Coming back to the chart from the beginning of this section, it also reveals CSKA’s preference for loan deals, which are a valuable alternative to expensive signings. It allows them to strengthen their squad in the short-term and to get to know the quality of the players even better. If the players perform at a high level, they try to sign them permanently as they did with Nikola Vlasic and Igor Diveev, both of whom have impressed since their arrival. The reason for that is as simple as it can be: reducing the risk of expensive mistakes on the transfer market.
How CSKA create value
It’s one thing to rejuvenate a squad on paper, but it’s another thing to sign the right players and consistently trust them. When we look at the average age of CSKA’s starting lineup in the last two years, we can quickly see the dramatic decrease, which shows us that coach Goncharenko did definitely trust his young players.
However, he hardly had an alternative given the loss of all the older players combined with the signings of youngsters. Where it becomes really interesting is when we evaluate how their new signings actually performed. While a thorough analysis of all players would exceed the scope of this analysis, we will, therefore, take the percentage of minutes played in their first season and the development of their market value.
Here’s what we can conclude from this table:
- All players, except Hernández and Kyrnats, increased their market value. Nine players did that by 100% or more.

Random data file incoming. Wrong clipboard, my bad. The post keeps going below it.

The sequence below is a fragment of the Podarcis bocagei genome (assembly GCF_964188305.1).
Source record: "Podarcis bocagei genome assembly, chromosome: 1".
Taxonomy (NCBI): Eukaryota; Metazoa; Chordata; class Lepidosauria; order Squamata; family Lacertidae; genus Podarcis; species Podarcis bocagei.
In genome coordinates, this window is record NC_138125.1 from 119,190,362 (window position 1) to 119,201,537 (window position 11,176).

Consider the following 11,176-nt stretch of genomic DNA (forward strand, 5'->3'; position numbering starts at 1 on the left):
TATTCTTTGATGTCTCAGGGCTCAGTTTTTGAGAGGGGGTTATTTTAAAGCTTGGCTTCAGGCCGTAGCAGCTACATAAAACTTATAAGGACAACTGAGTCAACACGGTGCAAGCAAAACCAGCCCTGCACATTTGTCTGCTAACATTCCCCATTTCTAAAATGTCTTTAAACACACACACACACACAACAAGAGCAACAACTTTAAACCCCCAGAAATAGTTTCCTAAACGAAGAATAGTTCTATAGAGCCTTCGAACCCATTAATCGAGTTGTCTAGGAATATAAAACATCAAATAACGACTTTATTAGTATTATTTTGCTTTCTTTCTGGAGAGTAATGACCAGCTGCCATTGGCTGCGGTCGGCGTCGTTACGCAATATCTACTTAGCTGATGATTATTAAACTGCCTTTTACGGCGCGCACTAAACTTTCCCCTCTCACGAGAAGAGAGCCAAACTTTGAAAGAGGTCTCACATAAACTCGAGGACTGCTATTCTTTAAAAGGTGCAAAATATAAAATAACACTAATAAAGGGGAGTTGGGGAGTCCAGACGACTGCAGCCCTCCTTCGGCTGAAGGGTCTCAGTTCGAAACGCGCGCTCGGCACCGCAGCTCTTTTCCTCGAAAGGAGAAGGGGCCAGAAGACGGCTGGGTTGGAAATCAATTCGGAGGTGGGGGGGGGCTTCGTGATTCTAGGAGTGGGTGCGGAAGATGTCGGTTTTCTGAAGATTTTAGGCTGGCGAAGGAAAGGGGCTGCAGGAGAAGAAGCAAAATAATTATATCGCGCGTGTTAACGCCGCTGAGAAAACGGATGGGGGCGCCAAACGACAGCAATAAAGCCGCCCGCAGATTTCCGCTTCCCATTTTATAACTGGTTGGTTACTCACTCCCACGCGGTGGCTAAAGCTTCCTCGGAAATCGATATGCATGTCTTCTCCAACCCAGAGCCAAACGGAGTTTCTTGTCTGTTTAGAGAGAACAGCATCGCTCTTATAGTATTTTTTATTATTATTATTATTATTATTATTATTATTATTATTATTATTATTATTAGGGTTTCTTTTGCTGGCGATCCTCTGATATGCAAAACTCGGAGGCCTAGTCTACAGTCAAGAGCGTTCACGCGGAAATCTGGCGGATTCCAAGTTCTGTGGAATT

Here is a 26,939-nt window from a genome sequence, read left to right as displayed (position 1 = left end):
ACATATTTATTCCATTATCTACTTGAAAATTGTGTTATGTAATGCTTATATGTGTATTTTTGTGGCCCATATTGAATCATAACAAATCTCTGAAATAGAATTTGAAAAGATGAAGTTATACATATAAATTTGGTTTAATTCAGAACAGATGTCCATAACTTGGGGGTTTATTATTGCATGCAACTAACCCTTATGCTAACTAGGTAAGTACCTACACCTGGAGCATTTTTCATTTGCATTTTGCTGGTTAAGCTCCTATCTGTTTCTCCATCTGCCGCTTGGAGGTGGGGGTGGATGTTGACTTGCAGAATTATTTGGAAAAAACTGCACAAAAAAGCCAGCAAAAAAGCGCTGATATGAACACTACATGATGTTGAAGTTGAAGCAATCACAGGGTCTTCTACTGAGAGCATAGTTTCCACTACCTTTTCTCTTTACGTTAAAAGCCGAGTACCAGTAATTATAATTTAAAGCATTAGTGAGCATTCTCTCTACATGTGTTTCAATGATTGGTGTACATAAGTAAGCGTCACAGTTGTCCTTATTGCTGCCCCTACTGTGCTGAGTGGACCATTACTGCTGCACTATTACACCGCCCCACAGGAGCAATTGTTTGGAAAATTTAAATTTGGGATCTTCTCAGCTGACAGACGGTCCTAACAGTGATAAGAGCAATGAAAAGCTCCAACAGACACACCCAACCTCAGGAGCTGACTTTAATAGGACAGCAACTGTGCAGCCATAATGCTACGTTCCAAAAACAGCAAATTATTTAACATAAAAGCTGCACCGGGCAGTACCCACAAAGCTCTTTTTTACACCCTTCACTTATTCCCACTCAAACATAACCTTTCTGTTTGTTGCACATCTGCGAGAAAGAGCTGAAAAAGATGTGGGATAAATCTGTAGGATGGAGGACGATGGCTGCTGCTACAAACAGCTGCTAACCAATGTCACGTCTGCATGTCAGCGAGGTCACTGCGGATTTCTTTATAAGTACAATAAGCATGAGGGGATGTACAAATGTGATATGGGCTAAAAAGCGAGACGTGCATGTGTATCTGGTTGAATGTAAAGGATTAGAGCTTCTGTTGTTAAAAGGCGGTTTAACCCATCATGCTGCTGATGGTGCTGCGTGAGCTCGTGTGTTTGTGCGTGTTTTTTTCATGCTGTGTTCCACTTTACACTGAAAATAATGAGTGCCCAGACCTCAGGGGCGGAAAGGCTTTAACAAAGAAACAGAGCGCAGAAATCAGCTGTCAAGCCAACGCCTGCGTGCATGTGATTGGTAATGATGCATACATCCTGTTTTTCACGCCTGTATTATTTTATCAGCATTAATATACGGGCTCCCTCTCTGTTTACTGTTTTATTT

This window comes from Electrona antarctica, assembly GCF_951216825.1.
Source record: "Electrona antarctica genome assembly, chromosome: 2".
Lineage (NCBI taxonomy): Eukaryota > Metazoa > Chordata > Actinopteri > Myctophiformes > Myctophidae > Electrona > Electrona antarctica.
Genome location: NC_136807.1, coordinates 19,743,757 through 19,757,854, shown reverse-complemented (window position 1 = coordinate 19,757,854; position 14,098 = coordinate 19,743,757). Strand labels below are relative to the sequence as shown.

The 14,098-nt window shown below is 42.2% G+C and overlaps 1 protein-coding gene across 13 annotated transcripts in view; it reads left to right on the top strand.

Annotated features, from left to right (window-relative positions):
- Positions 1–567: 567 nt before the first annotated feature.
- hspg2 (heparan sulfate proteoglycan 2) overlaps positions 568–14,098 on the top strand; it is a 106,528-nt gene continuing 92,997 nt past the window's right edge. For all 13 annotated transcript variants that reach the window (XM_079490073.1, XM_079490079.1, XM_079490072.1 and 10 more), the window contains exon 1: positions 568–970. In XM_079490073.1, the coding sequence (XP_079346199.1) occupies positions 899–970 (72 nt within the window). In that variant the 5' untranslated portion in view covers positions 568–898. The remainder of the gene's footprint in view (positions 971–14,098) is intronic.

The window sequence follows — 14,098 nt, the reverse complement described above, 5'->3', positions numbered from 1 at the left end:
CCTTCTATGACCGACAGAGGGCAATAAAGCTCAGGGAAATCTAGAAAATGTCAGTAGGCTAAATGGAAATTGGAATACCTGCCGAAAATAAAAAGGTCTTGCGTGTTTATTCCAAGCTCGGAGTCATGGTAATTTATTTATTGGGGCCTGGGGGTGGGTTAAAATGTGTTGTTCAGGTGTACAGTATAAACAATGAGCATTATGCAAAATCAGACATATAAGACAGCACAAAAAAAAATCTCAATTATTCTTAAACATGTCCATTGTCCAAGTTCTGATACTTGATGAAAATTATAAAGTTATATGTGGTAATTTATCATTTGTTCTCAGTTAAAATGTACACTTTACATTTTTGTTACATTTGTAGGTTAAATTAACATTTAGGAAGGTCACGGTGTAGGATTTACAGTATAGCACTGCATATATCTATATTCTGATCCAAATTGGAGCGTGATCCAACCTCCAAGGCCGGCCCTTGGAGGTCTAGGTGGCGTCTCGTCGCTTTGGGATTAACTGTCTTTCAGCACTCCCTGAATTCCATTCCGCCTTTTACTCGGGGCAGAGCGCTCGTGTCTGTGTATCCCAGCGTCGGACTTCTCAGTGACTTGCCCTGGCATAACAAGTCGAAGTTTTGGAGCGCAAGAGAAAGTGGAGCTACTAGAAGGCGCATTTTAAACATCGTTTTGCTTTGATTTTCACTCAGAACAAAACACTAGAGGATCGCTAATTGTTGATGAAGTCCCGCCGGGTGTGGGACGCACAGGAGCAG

- The youth players were rather squad fillers than an integral part. Three of five did not play at all in 2018/19.
- Overall the new signings could increase their market value within one season by €43.5, which is 167% more than when they were signed.
With that said, this is by no means a final evaluation of CSKA’s signings that year, but it gives us a proper impression of what can be achieved through smart recruiting. CSKA were able to find undervalued talent at a reasonable price and develop it. This might allow them to sell them on for a profit at some point in the future. It must also be noted that the value of some players slightly decreased due to CSKA’s inconsistency in 2020 and the pandemic.
While we have talked a lot about the young players that Babaev & Co. brought in, we must not forget the veterans, who lead the squad and show new players the way. Next to captain and long-term servant Igor Akinfeev, Mario Fernándes is especially worth a mention. Just like Akinfeev, he did not miss a minute this season, always performing on a high level on the right-wing. In addition, he is the squad’s most valuable player at a market value of €24 m. Also, Football Manager-legend Alan Dzagoev is still present at the club; but, unfortunately, missed most parts of the season due to injury.
The core of the team is made up of highly talented Russians. That’s a continuation of CSKA’s DNA for many years, where the squad’s backbone consisted of the Berezutski twins or Ignashevich. This core is combined with the addition of overseas talent like record-signing Nikola Vlasic or former Bristol City player Hördur Magnússon.
While we praised the promotion of academy players throughout this article, we also have to state that only Fedor Chalov (who made the leap in 16/17) currently sees significant minutes on the pitch. Besides, 17-year-old Vladim Karpov is on the best way to so.